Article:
Observe that in September of this year, money AMS[2] was 62 percent above the trend, which is based on the history between 1959 and 1979. This massive increase in the money stock has been associated with a corresponding collapse in personal savings (see chart). In short, every dollar that was created "out of thin air" amounts to a corresponding dis-saving by that same amount.

This large money creation has also been accompanied by the relentless lowering of federal funds rates, which stood at 19.1 percent in June 1981.

This prolonged artificial lowering of interest rates must have contributed to a large overinvestment in capital-goods versus consumer-goods production, thereby hurting the pool of funding (see chart).

From what has been said so far, it will come as no surprise that the real pool of funding is in bad shape, implying that the cyclical upturn early next year could barely be felt in terms of general economic activity.

Implications for Stock Markets

As a result of the Fed’s aggressive loose monetary policy, the yearly rate of growth of money AMS adjusted for nominal economic activity jumped to 11 percent in September, from 8.6 percent in August and –5.3 percent in January (see chart).

However, this strong liquidity buildup without the backup from company profits will not be able to generate a sustainable stock market recovery. Moreover, the present record-high P-E ratio (see chart) doesn’t bode well for stocks. Unless the real pool of funding is still in good shape, the prospects for a healthy turnaround in corporate profits do not appear to be very promising. 

Obviously, if the pool of funding is on solid footing, we should witness a strong economic rebound and a strong rebound in stocks. However, a possible negative that might mitigate the rebound in stocks in this scenario is the likely acceleration in price inflation as a result of the Fed’s loose monetary policy.

The large overinvestment in capital-goods versus consumer-goods production means that, on a relative basis, greater profit opportunities will be found in companies that to a large extent are engaged in the production of final consumer goods. The stocks of companies that are associated with activities that are directly or indirectly linked to capital-goods production are expected to underperform. Furthermore, within the framework of a stagnant pool of funding on account of rising bad debts, bank stocks are likely to come under pressure. 

Implications for Interest Rates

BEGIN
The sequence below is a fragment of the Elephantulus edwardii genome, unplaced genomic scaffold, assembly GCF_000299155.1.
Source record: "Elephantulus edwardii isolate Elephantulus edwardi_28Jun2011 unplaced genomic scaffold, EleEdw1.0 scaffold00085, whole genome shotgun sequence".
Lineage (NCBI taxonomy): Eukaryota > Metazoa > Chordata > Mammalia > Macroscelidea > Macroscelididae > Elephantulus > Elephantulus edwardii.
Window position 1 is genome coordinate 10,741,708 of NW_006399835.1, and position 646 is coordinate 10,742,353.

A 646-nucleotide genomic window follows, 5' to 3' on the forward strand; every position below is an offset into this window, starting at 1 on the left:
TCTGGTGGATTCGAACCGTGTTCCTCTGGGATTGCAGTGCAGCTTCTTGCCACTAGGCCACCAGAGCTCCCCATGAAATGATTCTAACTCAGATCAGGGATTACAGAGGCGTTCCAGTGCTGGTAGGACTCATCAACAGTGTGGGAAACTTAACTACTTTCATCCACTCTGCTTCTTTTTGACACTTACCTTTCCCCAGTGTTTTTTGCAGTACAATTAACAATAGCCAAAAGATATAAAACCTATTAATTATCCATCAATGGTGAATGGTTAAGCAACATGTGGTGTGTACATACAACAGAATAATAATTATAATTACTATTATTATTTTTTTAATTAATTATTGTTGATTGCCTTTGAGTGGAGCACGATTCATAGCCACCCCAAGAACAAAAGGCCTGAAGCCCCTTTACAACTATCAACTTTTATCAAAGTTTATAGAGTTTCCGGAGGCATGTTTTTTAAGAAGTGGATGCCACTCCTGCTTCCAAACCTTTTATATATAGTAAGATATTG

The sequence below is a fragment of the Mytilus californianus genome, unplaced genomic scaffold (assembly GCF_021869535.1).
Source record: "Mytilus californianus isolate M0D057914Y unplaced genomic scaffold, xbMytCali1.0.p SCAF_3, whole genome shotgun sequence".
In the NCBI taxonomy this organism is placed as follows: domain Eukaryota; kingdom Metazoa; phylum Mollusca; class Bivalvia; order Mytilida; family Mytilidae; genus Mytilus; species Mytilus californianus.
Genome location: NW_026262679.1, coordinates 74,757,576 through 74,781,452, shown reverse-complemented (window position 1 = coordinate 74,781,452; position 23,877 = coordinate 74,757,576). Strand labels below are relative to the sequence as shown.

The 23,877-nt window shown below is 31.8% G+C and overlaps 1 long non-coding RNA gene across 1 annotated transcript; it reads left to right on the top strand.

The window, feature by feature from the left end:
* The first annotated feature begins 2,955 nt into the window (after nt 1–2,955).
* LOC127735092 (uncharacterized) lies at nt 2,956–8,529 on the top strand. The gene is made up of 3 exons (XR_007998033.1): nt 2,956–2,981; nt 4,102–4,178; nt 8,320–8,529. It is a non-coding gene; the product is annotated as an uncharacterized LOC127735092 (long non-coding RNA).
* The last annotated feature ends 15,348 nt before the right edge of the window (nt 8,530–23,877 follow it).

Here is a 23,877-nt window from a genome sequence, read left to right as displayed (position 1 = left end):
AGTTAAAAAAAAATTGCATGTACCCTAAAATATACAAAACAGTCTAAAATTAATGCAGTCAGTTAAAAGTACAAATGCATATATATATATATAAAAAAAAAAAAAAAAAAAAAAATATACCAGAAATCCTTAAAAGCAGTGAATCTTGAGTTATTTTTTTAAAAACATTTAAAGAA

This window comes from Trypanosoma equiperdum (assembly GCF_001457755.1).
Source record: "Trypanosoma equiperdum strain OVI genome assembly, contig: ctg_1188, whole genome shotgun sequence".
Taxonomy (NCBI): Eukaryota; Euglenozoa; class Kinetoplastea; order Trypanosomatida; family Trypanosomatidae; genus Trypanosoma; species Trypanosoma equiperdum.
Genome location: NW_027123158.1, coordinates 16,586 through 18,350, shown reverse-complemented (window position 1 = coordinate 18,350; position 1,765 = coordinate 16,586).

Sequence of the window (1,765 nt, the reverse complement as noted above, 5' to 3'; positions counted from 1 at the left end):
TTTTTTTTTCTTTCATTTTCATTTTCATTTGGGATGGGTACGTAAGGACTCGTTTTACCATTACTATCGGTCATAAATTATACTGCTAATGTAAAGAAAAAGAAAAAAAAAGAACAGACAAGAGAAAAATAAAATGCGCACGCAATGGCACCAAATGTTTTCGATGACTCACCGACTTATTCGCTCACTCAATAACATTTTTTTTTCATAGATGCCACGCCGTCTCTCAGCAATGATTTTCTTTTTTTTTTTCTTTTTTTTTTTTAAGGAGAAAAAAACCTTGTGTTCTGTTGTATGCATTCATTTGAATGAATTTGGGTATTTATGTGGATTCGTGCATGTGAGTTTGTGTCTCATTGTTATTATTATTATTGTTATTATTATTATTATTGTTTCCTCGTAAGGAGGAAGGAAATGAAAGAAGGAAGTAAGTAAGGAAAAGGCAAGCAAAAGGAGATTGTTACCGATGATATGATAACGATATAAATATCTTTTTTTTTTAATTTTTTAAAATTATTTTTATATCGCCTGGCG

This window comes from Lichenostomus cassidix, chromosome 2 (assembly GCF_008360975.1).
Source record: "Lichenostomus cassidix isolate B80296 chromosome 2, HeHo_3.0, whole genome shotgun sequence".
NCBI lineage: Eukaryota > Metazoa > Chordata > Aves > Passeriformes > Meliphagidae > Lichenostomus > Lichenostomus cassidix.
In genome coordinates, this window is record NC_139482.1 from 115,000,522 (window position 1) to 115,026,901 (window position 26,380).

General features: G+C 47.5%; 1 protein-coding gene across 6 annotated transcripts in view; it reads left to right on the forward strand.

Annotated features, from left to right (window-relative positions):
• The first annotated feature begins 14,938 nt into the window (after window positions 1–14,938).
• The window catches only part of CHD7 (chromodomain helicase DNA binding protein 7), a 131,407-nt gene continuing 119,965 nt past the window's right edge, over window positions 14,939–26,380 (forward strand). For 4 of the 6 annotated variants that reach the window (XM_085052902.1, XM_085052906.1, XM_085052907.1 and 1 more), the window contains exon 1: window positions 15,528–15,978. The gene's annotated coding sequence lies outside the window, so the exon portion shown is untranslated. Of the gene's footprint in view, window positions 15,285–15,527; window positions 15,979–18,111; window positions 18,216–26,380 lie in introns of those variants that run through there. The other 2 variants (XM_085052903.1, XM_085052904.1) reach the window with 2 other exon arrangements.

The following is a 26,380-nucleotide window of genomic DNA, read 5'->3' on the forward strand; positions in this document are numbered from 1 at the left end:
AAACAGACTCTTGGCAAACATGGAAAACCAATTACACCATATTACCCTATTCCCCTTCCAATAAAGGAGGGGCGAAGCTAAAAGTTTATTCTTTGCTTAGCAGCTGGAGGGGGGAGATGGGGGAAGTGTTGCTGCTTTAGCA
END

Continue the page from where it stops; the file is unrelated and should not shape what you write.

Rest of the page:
Within the framework of a "shaky" pool of funding and an invisible cyclical upturn, it is likely that the Fed will lower interest rates further. As a result, the differential between the yield on the ten-year T-bond and the federal funds rate, which stood at 1.6 percent at the end of September, is likely to widen further.

The strong buildup in liquidity, coupled with subdued economic activity, is likely to benefit the Treasury bond market (see chart). If the pool of funding is "doing OK," however, then a possible rebound in price inflation might mitigate the effect of the buildup in liquidity.

Summary and Conclusions

If public opinion holds that a recession is caused by declines in GDP, it makes sense for the central bank to prop up economic activity to prevent its occurrence. The reality, however, is that the essence of a recession is the liquidation of business errors caused by loose monetary policies of the central bank. 

Using this definition of recession, the U.S. economy has been in the downward phase of the economic cycle (recession) since June 2000. Based on the historical data, there is a high likelihood of a cyclical rebound early next year. This rebound, however, is not likely to have much of an impact because the foundations of a strong recovery do not currently exist. 

Frank Shostak, Ph.D., is an adjunct scholar of the Mises Institute and a frequent contributor to Mises.org.  Send him MAIL and see his outstanding Mises.org Archive. Shostak will be speaking at a Private Retreat with Austrian Economists, January 18-19, 2002.

[2] AMS money supply stands for the Austrian School of Economics money supply definition. See article by Frank Shostak,"The Mystery of the Money Supply Definition," Quarterly Journal of Austrian Economics, vol. 3, no. 4 (Winter 2000): 69–76.

Note: The views expressed on Mises.org are not necessarily those of the Mises Institute.